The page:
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Patron Installation Gallery

Here are some images that our wonderful patrons have shared with us. We hope that you will enjoy seeing them as much as we enjoy sharing them.

Among the Aspens

The Greater Green Bay Community Foundation, in partnership with CODAworx, commissioned Oneida Nation artist and Turtle Clan member Mark Fischer to create a public art installation for the public plaza at the Foundation in downtown Green Bay. Mark, a nationally renowned and award-winning sculptor, shares his mother’s Native American culture, stories, and love of nature through art.


Mark’s work Among the Aspens includes three copper aspen tree interpretations ranging from 12 to 16 feet tall. They serve as a striking focal point for the Foundation’s public plaza. In celebration of our diverse, interconnected, and collaborative community, Mark incorporated interlocking branches representing generations of individuals supportive hands. In addition, each trunk will be adorned with raised symbols representing the past, present, and future of our community.


Each tree begins with hand cutting the raised copper designs and symbols that are welded onto the tree trunks, using oxy/acetylene and hard silver. These raised pieces will be polished to create a smooth mirror surface when touched. The branches will be cut from 3 to 4 inch copper pipe and welded onto the 4 inch tree trunks. Tops of the tree branches will have the familiar heart-shaped aspen leaves welded on and highlighted with a verdigris patina.
















The Sustainers

Lake Emily Park contains mound groups on the north, east, and south sides of the lake. To the west on private land there are also several prehistoric dance rings or raised circles and at least one additional mound on elevated ground between Lake Emily and two smaller lakes. There are also features such as prehistoric storage pits and remnants of a village site within the park.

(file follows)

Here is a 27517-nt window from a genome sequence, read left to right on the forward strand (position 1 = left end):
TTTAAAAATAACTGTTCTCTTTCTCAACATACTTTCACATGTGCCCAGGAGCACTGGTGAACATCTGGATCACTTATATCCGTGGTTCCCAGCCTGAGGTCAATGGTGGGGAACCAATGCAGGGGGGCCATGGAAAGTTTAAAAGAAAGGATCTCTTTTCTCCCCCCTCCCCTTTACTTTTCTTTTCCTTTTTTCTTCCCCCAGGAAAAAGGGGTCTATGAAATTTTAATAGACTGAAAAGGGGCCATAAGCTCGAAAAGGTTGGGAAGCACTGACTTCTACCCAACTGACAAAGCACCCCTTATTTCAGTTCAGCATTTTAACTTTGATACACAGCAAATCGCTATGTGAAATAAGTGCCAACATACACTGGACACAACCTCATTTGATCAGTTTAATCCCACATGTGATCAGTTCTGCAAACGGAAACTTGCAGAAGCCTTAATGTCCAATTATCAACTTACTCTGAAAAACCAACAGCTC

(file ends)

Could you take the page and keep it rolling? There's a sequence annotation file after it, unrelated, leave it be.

The Sustainers installation, depicting plants regularly grown around Lake Emily 1000 years ago, along with fish from the lake being used both food and fertilizer...speaks to that continued Native presence on the landscape. Although there have been gaps in that presence, this sculpture, at this place long known and utilized by Native people. Within paces of those buried there so long ago...completes and continues that use and reverence for place. The sculpture is also a striking reminder that Native artists, and Native peoples are here, are still connected to this place, and have created something to celebrate and mark this location into the future.




We also wanted to choose a place that was easily accessible, for both Natives and non-Natives. A place where one can either drive by and admire the sculpture, or walk up to, touch, and remember...or imagine...that world, this world, in a long cherished place.












Journey through the Waters

Dancer in Colorado




California Home

California Home

California Home

Arizona Landscape

Custom Patio Screen


Fireplace Lighting

Garden Gate Arch

Grandmother Moon


Q-Doba Restaurant

River Sculpture

Sky Woman

Spirits in the Snow

Stoneface Northern Lights

Three Sisters

An Oneida Pronunciation System Guide can be found here.

These works are protected by the Indian Arts and Crafts Act of 1990
No reproduction without permission